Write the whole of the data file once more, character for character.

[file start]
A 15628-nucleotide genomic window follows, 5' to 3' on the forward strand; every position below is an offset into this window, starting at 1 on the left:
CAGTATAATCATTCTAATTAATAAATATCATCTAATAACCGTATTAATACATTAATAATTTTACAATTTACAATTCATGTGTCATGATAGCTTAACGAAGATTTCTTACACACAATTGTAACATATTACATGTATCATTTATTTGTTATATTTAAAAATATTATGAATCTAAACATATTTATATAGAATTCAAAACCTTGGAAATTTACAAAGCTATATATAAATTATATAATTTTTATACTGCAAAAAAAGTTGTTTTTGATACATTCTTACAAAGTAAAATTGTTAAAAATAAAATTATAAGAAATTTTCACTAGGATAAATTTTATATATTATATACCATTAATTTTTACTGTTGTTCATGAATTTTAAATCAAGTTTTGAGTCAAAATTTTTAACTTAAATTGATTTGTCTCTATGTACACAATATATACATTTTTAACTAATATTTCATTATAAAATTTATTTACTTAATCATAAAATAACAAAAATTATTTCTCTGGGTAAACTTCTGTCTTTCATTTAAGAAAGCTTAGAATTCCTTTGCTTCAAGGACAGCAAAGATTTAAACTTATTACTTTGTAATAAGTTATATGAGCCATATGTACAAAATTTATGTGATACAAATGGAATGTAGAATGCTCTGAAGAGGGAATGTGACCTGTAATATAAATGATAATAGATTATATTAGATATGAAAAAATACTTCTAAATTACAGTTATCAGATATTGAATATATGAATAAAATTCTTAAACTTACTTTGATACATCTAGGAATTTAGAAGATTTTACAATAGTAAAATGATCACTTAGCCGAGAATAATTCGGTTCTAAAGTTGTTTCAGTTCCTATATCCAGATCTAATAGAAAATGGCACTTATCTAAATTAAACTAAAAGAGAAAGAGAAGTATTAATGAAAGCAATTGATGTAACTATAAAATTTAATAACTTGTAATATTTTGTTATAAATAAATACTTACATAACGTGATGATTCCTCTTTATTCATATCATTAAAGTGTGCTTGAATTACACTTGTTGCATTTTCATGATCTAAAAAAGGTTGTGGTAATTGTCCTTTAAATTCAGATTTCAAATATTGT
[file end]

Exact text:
A 15628-nucleotide genomic window follows, 5' to 3' on the forward strand; every position below is an offset into this window, starting at 1 on the left:
CAGTATAATCATTCTAATTAATAAATATCATCTAATAACCGTATTAATACATTAATAATTTTACAATTTACAATTCATGTGTCATGATAGCTTAACGAAGATTTCTTACACACAATTGTAACATATTACATGTATCATTTATTTGTTATATTTAAAAATATTATGAATCTAAACATATTTATATAGAATTCAAAACCTTGGAAATTTACAAAGCTATATATAAATTATATAATTTTTATACTGCAAAAAAAGTTGTTTTTGATACATTCTTACAAAGTAAAATTGTTAAAAATAAAATTATAAGAAATTTTCACTAGGATAAATTTTATATATTATATACCATTAATTTTTACTGTTGTTCATGAATTTTAAATCAAGTTTTGAGTCAAAATTTTTAACTTAAATTGATTTGTCTCTATGTACACAATATATACATTTTTAACTAATATTTCATTATAAAATTTATTTACTTAATCATAAAATAACAAAAATTATTTCTCTGGGTAAACTTCTGTCTTTCATTTAAGAAAGCTTAGAATTCCTTTGCTTCAAGGACAGCAAAGATTTAAACTTATTACTTTGTAATAAGTTATATGAGCCATATGTACAAAATTTATGTGATACAAATGGAATGTAGAATGCTCTGAAGAGGGAATGTGACCTGTAATATAAATGATAATAGATTATATTAGATATGAAAAAATACTTCTAAATTACAGTTATCAGATATTGAATATATGAATAAAATTCTTAAACTTACTTTGATACATCTAGGAATTTAGAAGATTTTACAATAGTAAAATGATCACTTAGCCGAGAATAATTCGGTTCTAAAGTTGTTTCAGTTCCTATATCCAGATCTAATAGAAAATGGCACTTATCTAAATTAAACTAAAAGAGAAAGAGAAGTATTAATGAAAGCAATTGATGTAACTATAAAATTTAATAACTTGTAATATTTTGTTATAAATAAATACTTACATAACGTGATGATTCCTCTTTATTCATATCATTAAAGTGTGCTTGAATTACACTTGTTGCATTTTCATGATCTAAAAAAGGTTGTGGTAATTGTCCTTTAAATTCAGATTTCAAATATTGT